Mineral elements composition of the leaves of Duranta repens Linn: The result of the analysis of the mineral elements content of leaves of Duranta repens obtained in this research work is presented in Table 2. From the result it was apparent that zinc, sodium and magnesium were the most abundant elements in the leaves while lead, arsenic and nickel were recorded in trace amounts.

Phytochemical composition of the leaves of Duranta repens: The phytochemical screening detected the presence of alkaloids, flavonoids, saponins and tannins among other vital phytochemicals while phlobatannins were not detected (Table 3).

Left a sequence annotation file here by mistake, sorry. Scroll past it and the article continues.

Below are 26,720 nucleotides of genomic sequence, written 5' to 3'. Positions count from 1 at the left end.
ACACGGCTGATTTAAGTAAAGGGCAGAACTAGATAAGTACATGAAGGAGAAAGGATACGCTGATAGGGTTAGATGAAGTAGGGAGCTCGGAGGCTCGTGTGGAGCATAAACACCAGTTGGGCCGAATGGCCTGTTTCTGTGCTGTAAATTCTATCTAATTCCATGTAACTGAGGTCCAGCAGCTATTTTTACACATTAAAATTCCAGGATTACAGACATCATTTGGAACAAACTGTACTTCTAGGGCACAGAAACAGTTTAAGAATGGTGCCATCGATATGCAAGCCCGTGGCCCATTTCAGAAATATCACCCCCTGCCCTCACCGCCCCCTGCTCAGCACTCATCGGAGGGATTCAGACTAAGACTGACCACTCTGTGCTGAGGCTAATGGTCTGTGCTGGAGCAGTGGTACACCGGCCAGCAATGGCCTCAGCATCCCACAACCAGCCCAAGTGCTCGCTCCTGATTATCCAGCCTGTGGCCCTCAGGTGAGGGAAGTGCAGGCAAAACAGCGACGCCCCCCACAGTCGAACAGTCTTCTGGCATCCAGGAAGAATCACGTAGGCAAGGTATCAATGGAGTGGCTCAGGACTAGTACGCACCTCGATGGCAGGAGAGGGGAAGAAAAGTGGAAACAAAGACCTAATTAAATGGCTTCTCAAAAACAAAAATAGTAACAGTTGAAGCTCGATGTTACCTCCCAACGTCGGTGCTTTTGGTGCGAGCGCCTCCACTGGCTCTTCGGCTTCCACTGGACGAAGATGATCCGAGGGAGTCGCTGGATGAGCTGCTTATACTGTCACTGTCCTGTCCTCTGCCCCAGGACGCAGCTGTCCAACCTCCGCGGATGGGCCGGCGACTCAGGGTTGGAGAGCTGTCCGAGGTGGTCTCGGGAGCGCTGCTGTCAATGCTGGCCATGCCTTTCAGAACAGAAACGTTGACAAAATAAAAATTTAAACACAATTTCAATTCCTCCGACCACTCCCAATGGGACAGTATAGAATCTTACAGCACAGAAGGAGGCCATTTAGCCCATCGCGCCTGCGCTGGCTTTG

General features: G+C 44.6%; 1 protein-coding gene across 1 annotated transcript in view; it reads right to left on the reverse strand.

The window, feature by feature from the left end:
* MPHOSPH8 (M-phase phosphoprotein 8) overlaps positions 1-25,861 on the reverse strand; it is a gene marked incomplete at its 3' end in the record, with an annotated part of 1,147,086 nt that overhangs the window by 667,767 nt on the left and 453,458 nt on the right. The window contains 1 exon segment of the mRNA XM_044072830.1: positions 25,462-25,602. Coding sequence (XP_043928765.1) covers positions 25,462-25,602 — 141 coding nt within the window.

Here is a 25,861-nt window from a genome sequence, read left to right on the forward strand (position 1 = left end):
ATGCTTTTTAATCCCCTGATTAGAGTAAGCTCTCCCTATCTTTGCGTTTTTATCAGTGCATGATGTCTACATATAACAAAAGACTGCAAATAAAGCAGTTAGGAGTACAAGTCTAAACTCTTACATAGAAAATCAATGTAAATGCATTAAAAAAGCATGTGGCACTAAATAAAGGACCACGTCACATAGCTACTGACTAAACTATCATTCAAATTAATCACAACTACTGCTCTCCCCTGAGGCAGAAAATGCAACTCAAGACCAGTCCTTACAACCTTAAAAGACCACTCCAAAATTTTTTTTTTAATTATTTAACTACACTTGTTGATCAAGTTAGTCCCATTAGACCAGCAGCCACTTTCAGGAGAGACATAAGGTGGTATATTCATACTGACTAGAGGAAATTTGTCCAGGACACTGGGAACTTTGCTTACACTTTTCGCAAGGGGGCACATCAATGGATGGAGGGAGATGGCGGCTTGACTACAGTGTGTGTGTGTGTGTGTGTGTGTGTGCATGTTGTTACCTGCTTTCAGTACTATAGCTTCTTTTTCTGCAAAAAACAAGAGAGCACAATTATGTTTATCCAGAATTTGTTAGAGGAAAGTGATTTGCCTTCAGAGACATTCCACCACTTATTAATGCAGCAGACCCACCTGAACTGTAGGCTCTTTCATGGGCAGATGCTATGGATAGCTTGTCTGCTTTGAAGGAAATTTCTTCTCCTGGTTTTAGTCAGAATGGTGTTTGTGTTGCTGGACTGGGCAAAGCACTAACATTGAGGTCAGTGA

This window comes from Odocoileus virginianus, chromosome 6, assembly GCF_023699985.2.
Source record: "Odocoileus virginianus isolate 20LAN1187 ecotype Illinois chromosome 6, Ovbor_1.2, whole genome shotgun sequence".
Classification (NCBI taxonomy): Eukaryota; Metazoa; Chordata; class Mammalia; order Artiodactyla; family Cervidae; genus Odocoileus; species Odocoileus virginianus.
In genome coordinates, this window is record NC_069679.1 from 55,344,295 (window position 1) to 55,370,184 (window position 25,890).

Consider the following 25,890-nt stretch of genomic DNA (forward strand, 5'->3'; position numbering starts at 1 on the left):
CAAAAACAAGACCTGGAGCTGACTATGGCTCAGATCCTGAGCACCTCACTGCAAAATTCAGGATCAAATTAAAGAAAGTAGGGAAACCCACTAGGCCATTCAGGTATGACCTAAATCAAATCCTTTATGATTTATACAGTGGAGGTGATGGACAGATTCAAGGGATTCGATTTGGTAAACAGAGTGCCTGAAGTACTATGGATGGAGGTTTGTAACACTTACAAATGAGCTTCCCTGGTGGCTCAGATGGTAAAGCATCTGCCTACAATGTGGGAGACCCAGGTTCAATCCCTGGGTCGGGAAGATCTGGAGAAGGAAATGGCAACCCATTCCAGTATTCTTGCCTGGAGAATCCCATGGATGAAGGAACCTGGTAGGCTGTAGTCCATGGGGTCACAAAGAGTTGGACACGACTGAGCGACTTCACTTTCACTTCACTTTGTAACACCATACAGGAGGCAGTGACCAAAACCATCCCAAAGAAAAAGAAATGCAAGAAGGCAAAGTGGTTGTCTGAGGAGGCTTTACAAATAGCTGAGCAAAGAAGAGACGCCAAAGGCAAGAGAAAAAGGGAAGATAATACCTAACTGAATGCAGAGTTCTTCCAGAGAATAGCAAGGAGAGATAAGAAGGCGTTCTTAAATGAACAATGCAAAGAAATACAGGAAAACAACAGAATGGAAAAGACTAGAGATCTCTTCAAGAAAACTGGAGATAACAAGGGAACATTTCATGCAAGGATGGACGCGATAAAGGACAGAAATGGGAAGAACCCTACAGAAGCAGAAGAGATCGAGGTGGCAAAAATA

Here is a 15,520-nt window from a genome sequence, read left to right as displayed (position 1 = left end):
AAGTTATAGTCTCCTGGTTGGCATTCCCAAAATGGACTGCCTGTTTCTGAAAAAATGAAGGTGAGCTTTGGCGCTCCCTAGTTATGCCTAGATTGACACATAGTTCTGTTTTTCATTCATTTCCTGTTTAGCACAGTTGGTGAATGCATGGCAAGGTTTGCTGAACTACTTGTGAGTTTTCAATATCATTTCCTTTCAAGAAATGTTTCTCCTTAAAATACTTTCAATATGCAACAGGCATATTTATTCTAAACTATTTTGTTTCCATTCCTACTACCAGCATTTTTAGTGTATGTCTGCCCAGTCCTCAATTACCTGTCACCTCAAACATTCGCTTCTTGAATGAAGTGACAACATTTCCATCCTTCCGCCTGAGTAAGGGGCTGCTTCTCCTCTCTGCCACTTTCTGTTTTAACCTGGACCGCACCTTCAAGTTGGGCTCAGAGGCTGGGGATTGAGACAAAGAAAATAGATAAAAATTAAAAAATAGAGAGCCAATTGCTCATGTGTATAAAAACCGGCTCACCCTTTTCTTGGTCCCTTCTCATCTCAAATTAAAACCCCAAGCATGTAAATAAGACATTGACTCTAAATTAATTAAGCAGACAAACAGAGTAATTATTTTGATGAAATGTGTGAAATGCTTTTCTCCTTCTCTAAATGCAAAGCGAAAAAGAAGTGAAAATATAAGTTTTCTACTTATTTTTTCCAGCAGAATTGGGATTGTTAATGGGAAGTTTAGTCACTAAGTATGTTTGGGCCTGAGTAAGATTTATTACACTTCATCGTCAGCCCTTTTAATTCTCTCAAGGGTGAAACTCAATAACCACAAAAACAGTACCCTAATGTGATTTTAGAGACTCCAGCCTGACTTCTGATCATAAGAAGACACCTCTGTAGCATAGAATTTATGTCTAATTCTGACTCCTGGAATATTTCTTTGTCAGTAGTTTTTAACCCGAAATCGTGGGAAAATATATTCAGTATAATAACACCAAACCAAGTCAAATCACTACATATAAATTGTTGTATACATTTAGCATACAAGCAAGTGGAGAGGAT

The proximate analysis of Duranta repens leaves (Table 2) indicated the presence of carbohydrate, crude protein, ash, crude fibre, lipid and moisture. These proximate contents have important contributions in the maintenance of human health. Food and Agriculture Organization (FAO)/World Health Organization (WHO) have recommended daily allowance of each nutrient for different ages of human population5. The chemical composition of a food is of utmost importance from many stand points, including nutrition, health, toxicology and safety; stability to microbiological, chemical or physical changes.

Table 3:
Results of phytochemical screening of the leaves of Duranta repens Linn
+: Present -: Absent; ppt: Precipitate